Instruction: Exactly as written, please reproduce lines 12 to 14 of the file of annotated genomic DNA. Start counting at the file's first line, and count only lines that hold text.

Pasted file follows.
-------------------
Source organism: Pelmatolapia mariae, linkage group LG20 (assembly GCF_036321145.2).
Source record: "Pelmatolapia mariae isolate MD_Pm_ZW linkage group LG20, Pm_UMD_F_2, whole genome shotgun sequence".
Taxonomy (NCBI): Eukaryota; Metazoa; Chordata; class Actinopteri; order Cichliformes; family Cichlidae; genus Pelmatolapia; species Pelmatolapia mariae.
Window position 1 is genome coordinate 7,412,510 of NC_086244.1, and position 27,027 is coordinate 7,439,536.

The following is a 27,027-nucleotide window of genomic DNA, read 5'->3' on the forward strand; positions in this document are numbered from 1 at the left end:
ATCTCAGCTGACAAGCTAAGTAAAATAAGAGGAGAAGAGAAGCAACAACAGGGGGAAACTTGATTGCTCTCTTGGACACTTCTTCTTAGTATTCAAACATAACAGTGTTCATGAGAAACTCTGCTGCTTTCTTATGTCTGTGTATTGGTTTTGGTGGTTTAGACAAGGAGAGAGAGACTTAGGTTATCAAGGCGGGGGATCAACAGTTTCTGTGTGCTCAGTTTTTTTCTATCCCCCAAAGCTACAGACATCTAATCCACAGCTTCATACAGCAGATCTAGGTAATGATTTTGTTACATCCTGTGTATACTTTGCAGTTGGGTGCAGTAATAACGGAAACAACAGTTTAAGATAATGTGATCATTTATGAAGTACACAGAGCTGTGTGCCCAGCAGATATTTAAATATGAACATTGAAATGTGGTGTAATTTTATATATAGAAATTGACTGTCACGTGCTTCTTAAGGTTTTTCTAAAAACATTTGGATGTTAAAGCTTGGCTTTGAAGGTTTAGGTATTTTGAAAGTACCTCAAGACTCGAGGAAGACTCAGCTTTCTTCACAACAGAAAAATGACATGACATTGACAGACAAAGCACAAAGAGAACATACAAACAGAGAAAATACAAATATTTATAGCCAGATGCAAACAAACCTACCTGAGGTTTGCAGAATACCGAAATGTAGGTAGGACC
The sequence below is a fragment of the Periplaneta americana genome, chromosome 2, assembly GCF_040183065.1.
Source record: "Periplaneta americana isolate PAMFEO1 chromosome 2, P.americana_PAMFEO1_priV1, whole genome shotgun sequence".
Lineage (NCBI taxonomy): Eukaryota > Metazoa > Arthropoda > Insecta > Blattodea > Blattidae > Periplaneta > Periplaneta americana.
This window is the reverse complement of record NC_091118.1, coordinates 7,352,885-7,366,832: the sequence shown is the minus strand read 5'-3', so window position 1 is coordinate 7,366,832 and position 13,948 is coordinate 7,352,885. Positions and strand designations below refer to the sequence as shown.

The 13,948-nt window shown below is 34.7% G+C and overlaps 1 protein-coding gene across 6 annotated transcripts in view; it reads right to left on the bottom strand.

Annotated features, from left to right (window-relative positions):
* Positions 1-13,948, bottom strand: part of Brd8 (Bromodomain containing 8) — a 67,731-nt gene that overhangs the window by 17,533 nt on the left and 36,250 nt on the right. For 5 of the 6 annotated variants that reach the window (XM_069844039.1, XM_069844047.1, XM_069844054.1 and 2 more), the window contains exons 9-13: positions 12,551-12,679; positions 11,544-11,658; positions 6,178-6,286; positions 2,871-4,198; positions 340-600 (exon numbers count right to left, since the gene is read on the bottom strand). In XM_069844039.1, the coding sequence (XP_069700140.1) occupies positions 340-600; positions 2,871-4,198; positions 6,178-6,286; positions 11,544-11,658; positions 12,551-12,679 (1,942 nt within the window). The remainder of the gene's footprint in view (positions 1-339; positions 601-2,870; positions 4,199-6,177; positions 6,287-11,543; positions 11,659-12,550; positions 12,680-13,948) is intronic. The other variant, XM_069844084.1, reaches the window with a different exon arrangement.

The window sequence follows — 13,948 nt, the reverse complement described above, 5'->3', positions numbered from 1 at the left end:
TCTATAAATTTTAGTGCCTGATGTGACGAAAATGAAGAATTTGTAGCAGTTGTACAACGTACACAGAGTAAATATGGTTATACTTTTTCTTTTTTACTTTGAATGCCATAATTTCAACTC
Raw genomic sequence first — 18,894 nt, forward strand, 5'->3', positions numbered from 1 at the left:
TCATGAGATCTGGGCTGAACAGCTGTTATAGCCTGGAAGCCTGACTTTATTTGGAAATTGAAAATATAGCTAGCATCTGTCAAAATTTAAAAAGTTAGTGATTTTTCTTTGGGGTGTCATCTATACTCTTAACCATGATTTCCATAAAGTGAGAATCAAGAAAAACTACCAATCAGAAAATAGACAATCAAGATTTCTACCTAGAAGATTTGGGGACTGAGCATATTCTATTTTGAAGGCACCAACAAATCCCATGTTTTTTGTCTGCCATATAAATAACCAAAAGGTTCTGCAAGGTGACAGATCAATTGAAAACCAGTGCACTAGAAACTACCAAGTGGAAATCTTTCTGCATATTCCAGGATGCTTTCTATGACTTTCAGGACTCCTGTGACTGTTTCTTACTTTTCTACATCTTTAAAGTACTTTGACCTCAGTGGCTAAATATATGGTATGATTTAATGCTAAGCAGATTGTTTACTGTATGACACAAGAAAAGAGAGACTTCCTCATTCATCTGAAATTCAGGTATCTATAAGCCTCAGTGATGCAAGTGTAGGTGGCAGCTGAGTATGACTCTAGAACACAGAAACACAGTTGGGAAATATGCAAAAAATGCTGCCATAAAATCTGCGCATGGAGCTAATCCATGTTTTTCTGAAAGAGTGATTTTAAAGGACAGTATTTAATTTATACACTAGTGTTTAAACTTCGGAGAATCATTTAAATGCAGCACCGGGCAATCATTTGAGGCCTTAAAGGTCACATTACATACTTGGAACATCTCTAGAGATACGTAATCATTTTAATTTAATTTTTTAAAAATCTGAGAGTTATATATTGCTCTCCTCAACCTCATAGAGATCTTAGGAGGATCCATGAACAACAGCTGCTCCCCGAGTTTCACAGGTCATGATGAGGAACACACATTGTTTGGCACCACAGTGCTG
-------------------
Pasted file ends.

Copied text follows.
Annotated features, from left to right (window-relative positions):
* Positions 1-13,948, bottom strand: part of Brd8 (Bromodomain containing 8) — a 67,731-nt gene that overhangs the window by 17,533 nt on the left and 36,250 nt on the right. For 5 of the 6 annotated variants that reach the window (XM_069844039.1, XM_069844047.1, XM_069844054.1 and 2 more), the window contains exons 9-13: positions 12,551-12,679; positions 11,544-11,658; positions 6,178-6,286; positions 2,871-4,198; positions 340-600 (exon numbers count right to left, since the gene is read on the bottom strand). In XM_069844039.1, the coding sequence (XP_069700140.1) occupies positions 340-600; positions 2,871-4,198; positions 6,178-6,286; positions 11,544-11,658; positions 12,551-12,679 (1,942 nt within the window). The remainder of the gene's footprint in view (positions 1-339; positions 601-2,870; positions 4,199-6,177; positions 6,287-11,543; positions 11,659-12,550; positions 12,680-13,948) is intronic. The other variant, XM_069844084.1, reaches the window with a different exon arrangement.

The window sequence follows — 13,948 nt, the reverse complement described above, 5'->3', positions numbered from 1 at the left end: